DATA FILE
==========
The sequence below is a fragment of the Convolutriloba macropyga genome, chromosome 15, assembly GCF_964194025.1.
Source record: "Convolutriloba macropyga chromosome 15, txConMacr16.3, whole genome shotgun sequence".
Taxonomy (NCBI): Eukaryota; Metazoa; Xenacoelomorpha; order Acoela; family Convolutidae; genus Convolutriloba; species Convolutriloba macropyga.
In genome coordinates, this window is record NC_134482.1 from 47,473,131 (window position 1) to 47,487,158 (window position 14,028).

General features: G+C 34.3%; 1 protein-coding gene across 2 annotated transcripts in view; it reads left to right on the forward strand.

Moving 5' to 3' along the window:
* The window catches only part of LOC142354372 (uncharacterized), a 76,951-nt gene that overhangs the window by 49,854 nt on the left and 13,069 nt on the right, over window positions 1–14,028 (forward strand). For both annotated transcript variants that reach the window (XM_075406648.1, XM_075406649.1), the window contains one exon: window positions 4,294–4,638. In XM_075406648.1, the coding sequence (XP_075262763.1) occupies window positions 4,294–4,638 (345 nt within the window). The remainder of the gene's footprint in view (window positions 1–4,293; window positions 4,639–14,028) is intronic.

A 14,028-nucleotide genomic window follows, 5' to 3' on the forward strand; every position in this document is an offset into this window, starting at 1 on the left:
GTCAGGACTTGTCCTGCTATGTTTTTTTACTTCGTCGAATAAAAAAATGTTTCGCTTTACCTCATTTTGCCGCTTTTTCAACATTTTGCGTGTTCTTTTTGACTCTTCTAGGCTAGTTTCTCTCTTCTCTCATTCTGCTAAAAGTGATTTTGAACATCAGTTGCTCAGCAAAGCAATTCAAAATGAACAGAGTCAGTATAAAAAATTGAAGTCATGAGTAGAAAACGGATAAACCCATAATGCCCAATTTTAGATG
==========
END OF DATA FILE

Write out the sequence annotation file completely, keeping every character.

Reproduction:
The sequence below is a fragment of the Convolutriloba macropyga genome, chromosome 15, assembly GCF_964194025.1.
Source record: "Convolutriloba macropyga chromosome 15, txConMacr16.3, whole genome shotgun sequence".
Taxonomy (NCBI): Eukaryota; Metazoa; Xenacoelomorpha; order Acoela; family Convolutidae; genus Convolutriloba; species Convolutriloba macropyga.
In genome coordinates, this window is record NC_134482.1 from 47,473,131 (window position 1) to 47,487,158 (window position 14,028).

General features: G+C 34.3%; 1 protein-coding gene across 2 annotated transcripts in view; it reads left to right on the forward strand.

Moving 5' to 3' along the window:
* The window catches only part of LOC142354372 (uncharacterized), a 76,951-nt gene that overhangs the window by 49,854 nt on the left and 13,069 nt on the right, over window positions 1–14,028 (forward strand). For both annotated transcript variants that reach the window (XM_075406648.1, XM_075406649.1), the window contains one exon: window positions 4,294–4,638. In XM_075406648.1, the coding sequence (XP_075262763.1) occupies window positions 4,294–4,638 (345 nt within the window). The remainder of the gene's footprint in view (window positions 1–4,293; window positions 4,639–14,028) is intronic.

A 14,028-nucleotide genomic window follows, 5' to 3' on the forward strand; every position in this document is an offset into this window, starting at 1 on the left:
GTCAGGACTTGTCCTGCTATGTTTTTTTACTTCGTCGAATAAAAAAATGTTTCGCTTTACCTCATTTTGCCGCTTTTTCAACATTTTGCGTGTTCTTTTTGACTCTTCTAGGCTAGTTTCTCTCTTCTCTCATTCTGCTAAAAGTGATTTTGAACATCAGTTGCTCAGCAAAGCAATTCAAAATGAACAGAGTCAGTATAAAAAATTGAAGTCATGAGTAGAAAACGGATAAACCCATAATGCCCAATTTTAGATG